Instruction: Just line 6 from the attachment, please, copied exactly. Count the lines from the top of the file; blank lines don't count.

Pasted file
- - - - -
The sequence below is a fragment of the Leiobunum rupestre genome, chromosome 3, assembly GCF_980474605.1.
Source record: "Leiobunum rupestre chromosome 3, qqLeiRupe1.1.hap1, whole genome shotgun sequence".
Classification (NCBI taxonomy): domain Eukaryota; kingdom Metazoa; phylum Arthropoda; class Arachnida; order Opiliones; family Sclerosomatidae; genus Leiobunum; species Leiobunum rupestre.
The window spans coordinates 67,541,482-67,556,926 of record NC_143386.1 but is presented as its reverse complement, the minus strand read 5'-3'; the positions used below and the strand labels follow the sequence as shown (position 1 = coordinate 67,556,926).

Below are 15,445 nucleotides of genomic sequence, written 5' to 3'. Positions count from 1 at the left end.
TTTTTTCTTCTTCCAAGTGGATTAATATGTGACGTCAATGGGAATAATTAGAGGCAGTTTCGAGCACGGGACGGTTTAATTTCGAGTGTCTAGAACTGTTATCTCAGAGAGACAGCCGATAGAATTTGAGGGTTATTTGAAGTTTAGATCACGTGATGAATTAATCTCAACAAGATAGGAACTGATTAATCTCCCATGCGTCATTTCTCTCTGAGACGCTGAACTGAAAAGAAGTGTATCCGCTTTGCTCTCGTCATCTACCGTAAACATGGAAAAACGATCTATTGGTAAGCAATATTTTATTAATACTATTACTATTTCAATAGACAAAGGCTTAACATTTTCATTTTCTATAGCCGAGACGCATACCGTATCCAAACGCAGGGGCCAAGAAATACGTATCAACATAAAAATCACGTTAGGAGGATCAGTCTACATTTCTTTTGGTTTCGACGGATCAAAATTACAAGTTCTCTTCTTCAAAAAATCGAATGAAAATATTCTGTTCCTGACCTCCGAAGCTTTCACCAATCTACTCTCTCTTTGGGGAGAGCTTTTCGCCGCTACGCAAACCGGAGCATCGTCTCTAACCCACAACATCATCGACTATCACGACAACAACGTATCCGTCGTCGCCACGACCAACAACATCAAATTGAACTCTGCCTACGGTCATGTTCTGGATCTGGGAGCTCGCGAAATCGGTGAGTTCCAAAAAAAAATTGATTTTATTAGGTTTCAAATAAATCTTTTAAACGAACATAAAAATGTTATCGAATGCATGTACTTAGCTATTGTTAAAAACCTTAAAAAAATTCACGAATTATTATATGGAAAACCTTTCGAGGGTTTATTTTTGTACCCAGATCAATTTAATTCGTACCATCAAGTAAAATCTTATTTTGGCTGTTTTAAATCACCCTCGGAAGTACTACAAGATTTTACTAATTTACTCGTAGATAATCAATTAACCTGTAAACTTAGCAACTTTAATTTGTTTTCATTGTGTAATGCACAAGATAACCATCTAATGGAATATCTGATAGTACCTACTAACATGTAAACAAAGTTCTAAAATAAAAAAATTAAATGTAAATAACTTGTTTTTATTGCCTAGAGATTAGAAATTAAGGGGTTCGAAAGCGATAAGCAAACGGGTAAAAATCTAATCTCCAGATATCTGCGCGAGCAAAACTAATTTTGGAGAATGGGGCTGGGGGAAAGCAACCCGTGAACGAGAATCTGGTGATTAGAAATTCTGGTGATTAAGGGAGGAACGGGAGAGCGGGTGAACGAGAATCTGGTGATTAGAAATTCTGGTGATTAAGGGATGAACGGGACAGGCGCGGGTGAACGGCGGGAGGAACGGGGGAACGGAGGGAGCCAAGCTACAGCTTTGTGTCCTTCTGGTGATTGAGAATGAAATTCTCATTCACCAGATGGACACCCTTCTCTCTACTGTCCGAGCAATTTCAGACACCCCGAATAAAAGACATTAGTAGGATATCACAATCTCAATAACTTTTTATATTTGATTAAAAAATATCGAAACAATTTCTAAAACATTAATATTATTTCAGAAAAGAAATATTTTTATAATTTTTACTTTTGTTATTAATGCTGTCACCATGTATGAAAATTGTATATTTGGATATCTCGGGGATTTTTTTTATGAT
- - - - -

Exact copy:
TTTTTTCTTCTTCCAAGTGGATTAATATGTGACGTCAATGGGAATAATTAGAGGCAGTTTCGAGCACGGGACGGTTTAATTTCGAGTGTCTAGAACTGTTATCTCAGAGAGACAGCCGATAGAATTTGAGGGTTATTTGAAGTTTAGATCACGTGATGAATTAATCTCAACAAGATAGGAACTGATTAATCTCCCATGCGTCATTTCTCTCTGAGACGCTGAACTGAAAAGAAGTGTATCCGCTTTGCTCTCGTCATCTACCGTAAACATGGAAAAACGATCTATTGGTAAGCAATATTTTATTAATACTATTACTATTTCAATAGACAAAGGCTTAACATTTTCATTTTCTATAGCCGAGACGCATACCGTATCCAAACGCAGGGGCCAAGAAATACGTATCAACATAAAAATCACGTTAGGAGGATCAGTCTACATTTCTTTTGGTTTCGACGGATCAAAATTACAAGTTCTCTTCTTCAAAAAATCGAATGAAAATATTCTGTTCCTGACCTCCGAAGCTTTCACCAATCTACTCTCTCTTTGGGGAGAGCTTTTCGCCGCTACGCAAACCGGAGCATCGTCTCTAACCCACAACATCATCGACTATCACGACAACAACGTATCCGTCGTCGCCACGACCAACAACATCAAATTGAACTCTGCCTACGGTCATGTTCTGGATCTGGGAGCTCGCGAAATCGGTGAGTTCCAAAAAAAAATTGATTTTATTAGGTTTCAAATAAATCTTTTAAACGAACATAAAAATGTTATCGAATGCATGTACTTAGCTATTGTTAAAAACCTTAAAAAAATTCACGAATTATTATATGGAAAACCTTTCGAGGGTTTATTTTTGTACCCAGATCAATTTAATTCGTACCATCAAGTAAAATCTTATTTTGGCTGTTTTAAATCACCCTCGGAAGTACTACAAGATTTTACTAATTTACTCGTAGATAATCAATTAACCTGTAAACTTAGCAACTTTAATTTGTTTTCATTGTGTAATGCACAAGATAACCATCTAATGGAATATCTGATAGTACCTACTAACATGTAAACAAAGTTCTAAAATAAAAAAATTAAATGTAAATAACTTGTTTTTATTGCCTAGAGATTAGAAATTAAGGGGTTCGAAAGCGATAAGCAAACGGGTAAAAATCTAATCTCCAGATATCTGCGCGAGCAAAACTAATTTTGGAGAATGGGGCTGGGGGAAAGCAACCCGTGAACGAGAATCTGGTGATTAGAAATTCTGGTGATTAAGGGAGGAACGGGAGAGCGGGTGAACGAGAATCTGGTGATTAGAAATTCTGGTGATTAAGGGATGAACGGGACAGGCGCGGGTGAACGGCGGGAGGAACGGGGGAACGGAGGGAGCCAAGCTACAGCTTTGTGTCCTTCTGGTGATTGAGAATGAAATTCTCATTCACCAGATGGACACCCTTCTCTCTACTGTCCGAGCAATTTCAGACACCCCGAATAAAAGACATTAGTAGGATATCACAATCTCAATAACTTTTTATATTTGATTAAAAAATATCGAAACAATTTCTAAAACATTAATATTATTTCAGAAAAGAAATATTTTTATAATTTTTACTTTTGTTATTAATGCTGTCACCATGTATGAAAATTGTATATTTGGATATCTCGGGGATTTTTTTTATGAT